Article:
We love helping our customers build new fences on their properties and do it all the time with our large range of high quality equipment. But there are times when a new fence isn’t actually needed - the old fence simply needs some TLC. Today we’ll explore some low cost ways to breathe new life into a fence that’s seen better days.
There’s a number of reasons to give your fence a facelift. First the curb appeal of a property can be greatly affected by the fence and boundary conditions. Bushes and trees come into this equation as well. By having a clean, smart fence and well pruned bushes your whole property presents better - super important for resale of your property or simply just doing your bit for a nice looking street and neighborhood.
From the other side of the fence - that is your perspective from inside the property. Enjoying your view is much harder with a stuffed fence, so sorting that eyesore is often going to lift your enjoyment of your property - and keep the significant other off your back, too.
Perhaps more importantly though is safety. Your fence contains young children and pets. Damaged fence pickets and panels mean weak spots where holes can open up. This can spell disaster for a child or pet with poor road awareness. Keep them safely in the property with a bit of maintenance.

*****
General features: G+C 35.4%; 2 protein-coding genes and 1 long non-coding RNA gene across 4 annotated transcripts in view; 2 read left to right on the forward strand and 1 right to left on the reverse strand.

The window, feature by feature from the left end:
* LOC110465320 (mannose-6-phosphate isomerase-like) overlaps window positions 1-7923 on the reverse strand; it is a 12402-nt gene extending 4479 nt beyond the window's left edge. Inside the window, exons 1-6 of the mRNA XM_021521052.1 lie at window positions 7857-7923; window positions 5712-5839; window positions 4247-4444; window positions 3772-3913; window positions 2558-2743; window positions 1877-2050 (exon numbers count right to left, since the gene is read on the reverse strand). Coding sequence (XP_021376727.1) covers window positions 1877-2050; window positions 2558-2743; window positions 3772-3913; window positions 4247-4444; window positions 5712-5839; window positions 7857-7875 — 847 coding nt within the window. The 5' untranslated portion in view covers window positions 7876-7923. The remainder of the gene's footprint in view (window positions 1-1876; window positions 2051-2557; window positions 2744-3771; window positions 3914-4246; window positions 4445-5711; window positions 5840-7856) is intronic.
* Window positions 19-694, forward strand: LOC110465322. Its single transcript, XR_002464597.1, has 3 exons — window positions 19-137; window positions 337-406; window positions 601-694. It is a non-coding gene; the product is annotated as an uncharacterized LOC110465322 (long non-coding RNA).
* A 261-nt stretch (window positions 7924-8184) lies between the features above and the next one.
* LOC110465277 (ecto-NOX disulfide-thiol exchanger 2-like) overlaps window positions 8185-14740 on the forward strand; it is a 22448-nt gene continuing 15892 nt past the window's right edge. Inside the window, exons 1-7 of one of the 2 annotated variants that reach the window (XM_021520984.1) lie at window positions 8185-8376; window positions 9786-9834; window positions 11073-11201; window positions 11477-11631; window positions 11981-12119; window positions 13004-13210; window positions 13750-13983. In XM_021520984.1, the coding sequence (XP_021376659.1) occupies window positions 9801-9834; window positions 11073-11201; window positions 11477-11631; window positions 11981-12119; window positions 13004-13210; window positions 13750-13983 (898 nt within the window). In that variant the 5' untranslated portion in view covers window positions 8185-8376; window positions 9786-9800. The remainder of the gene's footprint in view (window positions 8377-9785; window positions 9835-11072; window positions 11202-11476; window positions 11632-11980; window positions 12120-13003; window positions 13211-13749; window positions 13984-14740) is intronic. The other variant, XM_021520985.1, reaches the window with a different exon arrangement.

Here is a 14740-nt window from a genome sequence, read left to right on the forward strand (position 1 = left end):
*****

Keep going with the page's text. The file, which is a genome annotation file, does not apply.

Quite often the biggest issue with a tired looking fence is that it’s simply just not had a decent clean in a long time. The dirt on a fence can be moss, mould, grass and bush stains, road debris, dust - there’s countless sources of dirt a fence comes into contact with over the years.
Luckily this is a pretty simple fix. If you’re looking for a very cheap option and don’t mind the extra physical exertion, the trusty brush and soapy water (and some elbow grease) can clean off dirt that’s not totally caked on.
For the more stubborn dirt, a water blaster will clean off long term build ups and remove grime where a manual brushing effort might be hard. We hire out quality water blasters nationwide to customers, commonly to clean fences and driveways. Hit up our Water Blaster products or give your local branch a call!
Once you’ve got the water blaster, take care to keep a smooth motion that follows the pattern of the fence to avoid streaking, and don’t position it so close in one spot for too long either. Some water blasters can be pretty strong and an old fence is more susceptible to damage.